During an evacuation in the waning days of the Korean War, three American soldiers retrieve an enemy airman and take him prisoner aboard the civilian ship returning them to their lines. ... See full summary »
Robert Walker Jr.,
The Villa Fiorita is set on the banks of an Italian lake. The battle is for the mother of 2 children who having fallen in love with an Italian composer and concert pianist leaves her ... See full summary »
Elmer does not want to leave Gentryville, because Nellie is the one that he loves. Even when Mr. Wade of the Chicago Cubs comes to get him, it is only because Nellie spurns him that he goes... See full summary »
Mr. and Mrs. Valduzzi come to see Judge James Hardy for advice on how to prevent the loss of their home. He senses the aged Italian immigrant couple has a grown daughter who is ashamed of her parents and has not kept in contact with them. Failing to locate her himself, he offers money to his teenage son, Andy, if he can locate her. Andy has been having his usual problems with his car and girlfriends and eagerly accepts the challenge, since he needs the money. At the same time he plans on getting some girl to enter a school essay contest and split the $50 winning prize money with her. Since he supposes that a daughter of the daughter might have Valduzzi as a middle name, he sees three high school girls, Euphrasia V. Clark, Clarabelle V. Lee and Elvee Horton, in the hope that one of them may be the right one. Not only do they all reject Andy's unethical proposal about the essay, but Euphrasia blackmails him into taking her to the Fourth-of-July fireworks show, which causes him more ... Written by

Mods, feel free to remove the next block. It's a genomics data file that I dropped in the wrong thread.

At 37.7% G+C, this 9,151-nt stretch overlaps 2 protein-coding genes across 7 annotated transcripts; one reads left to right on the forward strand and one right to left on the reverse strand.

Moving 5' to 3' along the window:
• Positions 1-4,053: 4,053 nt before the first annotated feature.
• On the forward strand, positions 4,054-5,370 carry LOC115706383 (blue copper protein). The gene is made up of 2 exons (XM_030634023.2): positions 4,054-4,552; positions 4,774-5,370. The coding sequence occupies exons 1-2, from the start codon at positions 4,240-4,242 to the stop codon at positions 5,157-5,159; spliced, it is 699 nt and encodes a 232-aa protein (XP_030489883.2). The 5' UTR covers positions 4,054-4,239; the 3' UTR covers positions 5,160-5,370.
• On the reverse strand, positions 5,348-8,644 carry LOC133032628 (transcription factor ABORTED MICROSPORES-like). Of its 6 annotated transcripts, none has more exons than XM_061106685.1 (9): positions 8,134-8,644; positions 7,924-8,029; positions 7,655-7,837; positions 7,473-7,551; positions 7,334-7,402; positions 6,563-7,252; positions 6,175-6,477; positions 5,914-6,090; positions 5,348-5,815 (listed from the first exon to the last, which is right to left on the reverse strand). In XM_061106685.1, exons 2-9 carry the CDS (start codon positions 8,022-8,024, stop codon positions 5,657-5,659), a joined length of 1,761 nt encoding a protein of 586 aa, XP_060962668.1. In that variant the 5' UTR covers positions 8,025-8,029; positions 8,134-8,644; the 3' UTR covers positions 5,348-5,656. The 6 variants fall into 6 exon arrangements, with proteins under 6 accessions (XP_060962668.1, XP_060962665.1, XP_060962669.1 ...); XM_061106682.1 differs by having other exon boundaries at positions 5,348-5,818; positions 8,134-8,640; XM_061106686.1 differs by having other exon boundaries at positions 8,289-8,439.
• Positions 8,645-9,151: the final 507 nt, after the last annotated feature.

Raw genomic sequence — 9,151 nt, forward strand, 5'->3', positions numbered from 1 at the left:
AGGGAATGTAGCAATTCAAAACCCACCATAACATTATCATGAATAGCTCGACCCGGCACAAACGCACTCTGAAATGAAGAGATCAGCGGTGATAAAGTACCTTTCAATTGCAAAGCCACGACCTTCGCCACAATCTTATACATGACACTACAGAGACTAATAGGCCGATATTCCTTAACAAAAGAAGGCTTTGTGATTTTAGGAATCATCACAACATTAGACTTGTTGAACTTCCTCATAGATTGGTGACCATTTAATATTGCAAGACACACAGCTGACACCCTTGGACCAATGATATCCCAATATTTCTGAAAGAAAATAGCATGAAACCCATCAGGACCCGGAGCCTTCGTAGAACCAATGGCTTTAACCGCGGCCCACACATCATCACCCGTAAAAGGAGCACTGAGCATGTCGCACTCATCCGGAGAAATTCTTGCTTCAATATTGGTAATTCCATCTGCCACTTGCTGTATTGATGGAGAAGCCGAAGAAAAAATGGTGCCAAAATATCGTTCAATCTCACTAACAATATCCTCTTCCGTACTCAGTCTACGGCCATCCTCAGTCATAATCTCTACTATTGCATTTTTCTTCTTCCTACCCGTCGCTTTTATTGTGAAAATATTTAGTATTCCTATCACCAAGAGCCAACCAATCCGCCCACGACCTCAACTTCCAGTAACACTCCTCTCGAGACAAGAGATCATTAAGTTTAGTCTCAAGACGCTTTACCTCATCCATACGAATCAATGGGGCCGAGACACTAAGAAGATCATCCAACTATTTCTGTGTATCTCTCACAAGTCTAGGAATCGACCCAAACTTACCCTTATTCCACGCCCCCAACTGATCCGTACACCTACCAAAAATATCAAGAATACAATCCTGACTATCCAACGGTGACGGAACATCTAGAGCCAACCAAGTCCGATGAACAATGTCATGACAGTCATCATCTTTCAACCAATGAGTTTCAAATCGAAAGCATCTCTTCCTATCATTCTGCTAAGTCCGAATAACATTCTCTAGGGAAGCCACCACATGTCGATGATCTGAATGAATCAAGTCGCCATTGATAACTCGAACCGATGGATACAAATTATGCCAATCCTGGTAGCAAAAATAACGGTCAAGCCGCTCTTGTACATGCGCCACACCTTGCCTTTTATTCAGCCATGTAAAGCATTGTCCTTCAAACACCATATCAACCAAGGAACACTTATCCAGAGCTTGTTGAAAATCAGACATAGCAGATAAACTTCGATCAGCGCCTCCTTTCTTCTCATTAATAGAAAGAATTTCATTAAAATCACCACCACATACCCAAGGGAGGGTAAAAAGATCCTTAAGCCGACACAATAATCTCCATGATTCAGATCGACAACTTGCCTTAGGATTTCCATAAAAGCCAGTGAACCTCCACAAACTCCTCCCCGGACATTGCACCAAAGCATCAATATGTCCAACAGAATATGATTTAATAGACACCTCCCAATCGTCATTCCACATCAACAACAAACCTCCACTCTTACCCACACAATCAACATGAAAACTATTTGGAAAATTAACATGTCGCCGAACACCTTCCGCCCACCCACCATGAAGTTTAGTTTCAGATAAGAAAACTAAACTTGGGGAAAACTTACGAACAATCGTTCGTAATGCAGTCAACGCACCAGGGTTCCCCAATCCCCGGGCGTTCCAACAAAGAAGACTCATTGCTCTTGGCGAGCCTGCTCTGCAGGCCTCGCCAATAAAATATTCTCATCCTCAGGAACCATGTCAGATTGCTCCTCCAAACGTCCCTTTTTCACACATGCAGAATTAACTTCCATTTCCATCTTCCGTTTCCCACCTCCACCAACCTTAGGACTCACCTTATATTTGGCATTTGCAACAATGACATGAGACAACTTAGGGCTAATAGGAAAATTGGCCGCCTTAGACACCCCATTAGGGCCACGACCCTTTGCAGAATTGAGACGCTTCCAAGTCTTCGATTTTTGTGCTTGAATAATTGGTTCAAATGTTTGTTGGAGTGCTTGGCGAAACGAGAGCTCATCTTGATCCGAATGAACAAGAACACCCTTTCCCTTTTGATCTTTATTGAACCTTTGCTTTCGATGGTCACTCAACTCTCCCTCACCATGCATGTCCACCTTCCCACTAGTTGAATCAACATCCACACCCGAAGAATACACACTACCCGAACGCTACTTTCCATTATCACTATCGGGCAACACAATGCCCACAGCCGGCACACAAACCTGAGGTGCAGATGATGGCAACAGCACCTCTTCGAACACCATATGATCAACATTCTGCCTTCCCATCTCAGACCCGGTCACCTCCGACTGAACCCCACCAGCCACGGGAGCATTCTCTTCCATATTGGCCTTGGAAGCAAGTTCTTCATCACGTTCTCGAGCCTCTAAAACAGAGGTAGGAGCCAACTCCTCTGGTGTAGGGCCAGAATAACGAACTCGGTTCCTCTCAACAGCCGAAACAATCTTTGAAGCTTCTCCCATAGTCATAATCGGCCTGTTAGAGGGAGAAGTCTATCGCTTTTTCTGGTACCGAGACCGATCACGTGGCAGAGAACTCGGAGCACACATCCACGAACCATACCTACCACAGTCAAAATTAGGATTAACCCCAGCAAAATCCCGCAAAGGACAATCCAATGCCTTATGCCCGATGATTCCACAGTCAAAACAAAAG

Arthur Hausner <email@example.com>
Eighth film in the series has Judge Hardy (Lewis Stone) trying to help a foreign couple who are about to lose their home. Back at the Hardy household Andy (Mickey Rooney) is having trouble with both money and girls but life's real lessons are brought up when his mother (Fay Holden) comes down with pneumonia and might die. This is a very somber entry in MGM's Andy Hardy series and I'm sure many might enjoy the darkness but overall I thought the film was one of the least entertaining as it just felt rushed and the story really didn't hit me as it should have. We'll start with the story involving the foreign couple. They pretty much just show up at the start of the film and this here allows Andy to do some detective work for his father but there's no laughs or drama to be had with this subplot. The stuff dealing with Mrs. Hardy's death was a mixed bag. On one hand it led to some overly dramatic speeches that were just really, really silly. I don't mean to make light of death but I think people even in 1939 knew the outcome and the preaching here was a tad bit too much for me. I know this series has a lot of people against it because it made life seem all too simple but I've never put any of the films down for that. The religious aspect to the film was just a tad bit too forceful in my opinion but there's no question that their heart was in the right place. It also allows Rooney to do some dramatic acting and he does a wonderful job with it especially in one scene where he finally breaks down at the thought of losing his mother. Stone also gets some very good moments with his son Andy as the two talk about death and what might end up happening. Fans of Universal's monster movies will be happy to see Henry Hull in a brief part as the doctor and Maria Ouspenskaya plays the foreign lady. Ann Rutherford is as charming as ever as Polly and we get a nice performance by Martha O'Driscoll as one of Andy's lady friends. This entry goes without much of the comedy of the earlier films and there's no question the moral lessons are on high alert but in the end none of it really worked for me. This certainly isn't a horrible film but at the same time the series has so many better efforts.
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